As cloud computing has matured, higher education leaders no longer look to simply use the cloud, but also get the most out of it.
Colleges and universities continue to find new ways to leverage cloud computing to bring new learning tools into the classroom and provide students with a top-notch educational experience — and they are not alone.
For its most recent cloud computing survey, the Cloud 401 Report, CDW interviewed more than 1,200 IT managers across a variety of industries and found that more than a third of all computing services today are delivered via the cloud. The survey also found that organizations don’t plan to stop there: Thirty-five percent of respondents say they plan to shift new IT services to the cloud.
“Cloud services have such great appeal that departments outside of IT often source them independently. But rather than diminish IT’s role, the data suggests that IT has a more critical role than ever: to integrate cloud with traditional services and build for reliability and continuity of service, regardless of delivery mode,” says Stephen Braat, vice president of cloud and managed solutions at CDW.
Full Steam Ahead
Departments and IT teams tend to first implement cloud-based services that are somewhat easier to shift — storage, email and web-based hosting, for example. More complex programs such as enterprise resource planning currently are deployed less frequently in the cloud, but that doesn’t mean organizations aren’t taking on tough projects. They just need a little practice first.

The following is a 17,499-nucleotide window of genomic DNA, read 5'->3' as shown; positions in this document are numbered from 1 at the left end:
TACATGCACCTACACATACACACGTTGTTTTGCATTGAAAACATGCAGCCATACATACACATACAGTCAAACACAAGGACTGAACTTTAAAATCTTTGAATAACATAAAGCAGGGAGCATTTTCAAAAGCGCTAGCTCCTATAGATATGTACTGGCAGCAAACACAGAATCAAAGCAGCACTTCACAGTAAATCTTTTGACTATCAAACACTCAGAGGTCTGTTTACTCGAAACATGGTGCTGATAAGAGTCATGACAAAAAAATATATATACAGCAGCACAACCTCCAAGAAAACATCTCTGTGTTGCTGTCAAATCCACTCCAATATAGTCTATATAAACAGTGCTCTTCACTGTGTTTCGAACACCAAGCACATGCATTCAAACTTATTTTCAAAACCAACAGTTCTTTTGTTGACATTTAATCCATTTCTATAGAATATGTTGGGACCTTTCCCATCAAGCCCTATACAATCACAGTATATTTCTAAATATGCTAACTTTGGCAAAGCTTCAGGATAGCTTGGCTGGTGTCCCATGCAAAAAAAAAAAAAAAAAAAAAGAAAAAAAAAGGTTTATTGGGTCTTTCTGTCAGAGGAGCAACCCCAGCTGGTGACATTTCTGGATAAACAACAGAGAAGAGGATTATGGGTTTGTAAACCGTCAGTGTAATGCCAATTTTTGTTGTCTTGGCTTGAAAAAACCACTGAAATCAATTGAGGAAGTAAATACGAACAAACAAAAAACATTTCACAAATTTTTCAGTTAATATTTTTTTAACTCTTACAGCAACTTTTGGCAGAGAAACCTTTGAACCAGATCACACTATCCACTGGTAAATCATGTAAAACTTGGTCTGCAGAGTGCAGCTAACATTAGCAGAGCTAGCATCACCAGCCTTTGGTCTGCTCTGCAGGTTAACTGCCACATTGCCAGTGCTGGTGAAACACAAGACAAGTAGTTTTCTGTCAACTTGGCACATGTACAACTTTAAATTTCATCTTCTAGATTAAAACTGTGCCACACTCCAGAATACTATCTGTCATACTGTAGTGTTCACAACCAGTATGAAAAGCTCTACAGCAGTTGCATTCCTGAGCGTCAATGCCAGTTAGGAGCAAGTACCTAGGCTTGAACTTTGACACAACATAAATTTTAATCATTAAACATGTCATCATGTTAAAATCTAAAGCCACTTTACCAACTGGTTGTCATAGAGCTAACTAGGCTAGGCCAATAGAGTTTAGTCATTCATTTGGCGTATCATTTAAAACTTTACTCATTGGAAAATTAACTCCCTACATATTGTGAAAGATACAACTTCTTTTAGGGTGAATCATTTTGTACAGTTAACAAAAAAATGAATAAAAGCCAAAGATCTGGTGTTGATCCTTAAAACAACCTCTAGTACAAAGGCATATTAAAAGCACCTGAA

Cloud 401 survey respondents said that cloud implementation became easier with each experience. Organi-zations reported that their initial cloud implementation took an average of 14 weeks to complete. Subsequent implementations took 10 weeks, on average, and more than half of the organizations surveyed said they now complete typical implementations in six weeks or less.
One perceived hurdle to cloud adoption is security, but only 28 percent of the survey’s respondents who already use cloud computing identified it as their greatest source of concern.
“Security is not a point solution that you buy, implement and forget. It is an ongoing process,” Braat says.
When it comes to choosing a provider, the respondents name reliability as their most important selection criterion, even ahead of the technical implementation. More than three-fourths of cloud professionals said at least one of their cloud vendors has failed to meet part or all of a service-level agreement.
As the survey shows, cloud is here to stay. Higher education institutions are leaders in its adoption, and further classroom adoption of cloud-based resources is only expected to grow.
What the Cloud Can Do
Our higher education team works closely with members of CDW’s cloud practice group, cloud client executives. This team’s expertise means we’re able to assist higher ed institutions in individualizing the cloud to meet very specific needs. Higher ed IT leaders are seeing some serious benefits from the cloud — particularly in flexibility and operational agility.
But great cost benefits also can be realized, both in terms of staffing and through fewer infrastructure refresh cycles or upgrades. It makes sense to pay only for services used versus maintaining anything and everything on-premises, which requires IT to adhere to a consistent hardware refresh cycle. While the need to purchase hardware never disappears entirely in a hybrid cloud setup, higher ed IT teams can realize significant savings by tailoring their cloud-provided options to meet otherwise expensive hardware obligations.